Unpublished Dispositiontony Lamb, Plaintiff-appellant, v. Dewey Sowders, Julie Westerfield, Karen Smors, Rebeccalawson, Defendants-appellees, 929 F.2d 701 (6th Cir. 1991)

Annotate this Case
U.S. Court of Appeals for the Sixth Circuit - 929 F.2d 701 (6th Cir. 1991) March 29, 1991

E.D.Ky, No. 90-00453; Ferester, J.


E.D. Ky.

AFFIRMED.

Before NATHANIEL R. JONES and SUHRHEINRICH, Circuit Judges, and JOINER, Senior District Judge.* 

ORDER

Tony Lamb, a pro se Kentucky prisoner, appeals the district court's dismissal of his civil rights complaint filed pursuant to 42 U.S.C. § 1983. This case has been referred to a panel of the court pursuant to Rule 9(a), Rules of the Sixth Circuit. Upon examination of the brief and the record, this panel unanimously agrees that oral argument is not needed. Fed. R. App. P. 34(a).

Lamb, an inmate at the Kentucky State Penitentiary, was found guilty by a prison adjustment committee of assault on an employee or non-inmate. He was sentenced to ninety days disciplinary segregation and loss of one year non-restorable good time credits. Seeking monetary, declaratory and injunctive relief, Lamb sued these state prison officials in their individual and official capacities. Lamb alleged that the adjustment committee violated his due process rights when they improperly found him guilty of the charged offense, and that defendant Sowders improperly affirmed the decision of the adjustment committee.

The magistrate recommended the complaint be dismissed without prejudice, finding that Lamb's claim for injunctive relief was barred by the eleventh amendment. The magistrate also found that because Lamb challenged a disciplinary proceeding which resulted in a loss of good time credits, his sole federal remedy was a writ of habeas corpus with its attendant requirement that state remedies be exhausted. Upon de novo review, the district court adopted the magistrate's recommendation and dismissed the complaint.

On appeal, Lamb reasserts his claims and has filed a pro se brief. Defendants have notified the court that they will not be filing a brief.

Upon review, we affirm the district court's judgment for reasons other than those stated by the district court. Russ' Kwik Car Wash, Inc. v. Marathon Petroleum Co., 772 F.2d 214, 216 (6th Cir. 1985) (per curiam). The district court should not have dismissed the suit for failure to exhaust state remedies because the adjustment committee imposed sanctions other than the loss of good time credits, i.e. disciplinary segregation. See Viens v. Daniels, 871 F.2d 1328, 1334 (7th Cir. 1989). The judgment can nonetheless be affirmed as the complaint was subject to dismissal under Fed. R. Civ. P. 12(b) (6) because the plaintiff could not prove any set of facts in support of his claim that would entitle him to relief. See Meador v. Cabinet for Human Resources, 902 F.2d 474, 475 (6th Cir.), cert. denied, 111 S. Ct. 182 (1990). A review of the record shows that there was sufficient evidence to sustain the committee's decision to impose sanctions. The committee chose to believe the reporting officer's version of the offense. The officer stated that Lamb grabbed his hand while taking away a garter that he had confiscated. Thus, there is some evidence in the record to support the committee's conclusion which is satisfactory under the due process clause. See Superintendent v. Hill, 472 U.S. 445, 454 (1985).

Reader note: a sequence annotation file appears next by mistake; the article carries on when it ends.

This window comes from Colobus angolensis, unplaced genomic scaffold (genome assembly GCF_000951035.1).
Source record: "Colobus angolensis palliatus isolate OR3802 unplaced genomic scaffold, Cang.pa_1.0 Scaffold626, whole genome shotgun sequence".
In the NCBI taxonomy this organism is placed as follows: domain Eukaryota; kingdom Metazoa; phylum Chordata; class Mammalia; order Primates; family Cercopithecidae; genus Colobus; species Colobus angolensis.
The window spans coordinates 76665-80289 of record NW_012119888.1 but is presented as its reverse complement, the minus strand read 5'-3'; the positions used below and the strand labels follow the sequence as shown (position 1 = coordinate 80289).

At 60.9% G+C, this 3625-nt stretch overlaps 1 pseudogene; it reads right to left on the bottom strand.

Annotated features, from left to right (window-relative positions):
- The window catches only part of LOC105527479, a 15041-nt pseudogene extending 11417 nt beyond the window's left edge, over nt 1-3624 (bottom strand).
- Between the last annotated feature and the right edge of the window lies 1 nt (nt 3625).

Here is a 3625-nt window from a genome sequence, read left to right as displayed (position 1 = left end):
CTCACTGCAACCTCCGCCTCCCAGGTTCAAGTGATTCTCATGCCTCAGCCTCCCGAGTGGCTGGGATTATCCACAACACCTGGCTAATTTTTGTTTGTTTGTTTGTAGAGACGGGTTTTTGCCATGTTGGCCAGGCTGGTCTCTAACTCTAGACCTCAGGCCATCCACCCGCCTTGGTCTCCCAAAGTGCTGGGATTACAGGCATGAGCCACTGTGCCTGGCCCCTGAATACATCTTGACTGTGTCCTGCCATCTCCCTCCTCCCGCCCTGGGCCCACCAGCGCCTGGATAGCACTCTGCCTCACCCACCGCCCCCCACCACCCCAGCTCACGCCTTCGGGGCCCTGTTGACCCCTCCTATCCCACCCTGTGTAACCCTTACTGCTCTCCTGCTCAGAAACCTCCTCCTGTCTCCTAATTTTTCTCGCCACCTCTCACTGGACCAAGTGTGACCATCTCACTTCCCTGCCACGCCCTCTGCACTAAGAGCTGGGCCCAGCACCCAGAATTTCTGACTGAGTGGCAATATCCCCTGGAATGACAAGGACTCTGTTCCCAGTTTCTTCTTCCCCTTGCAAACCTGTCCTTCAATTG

Accordingly, the district court's judgment, as herein modified to be with prejudice, is hereby affirmed for the foregoing reasons pursuant to Rule 9(b) (5), Rules of the Sixth Circuit.

 *

The Honorable Charles W. Joiner, Senior U.S. District Judge for the Eastern District of Michigan, sitting by designation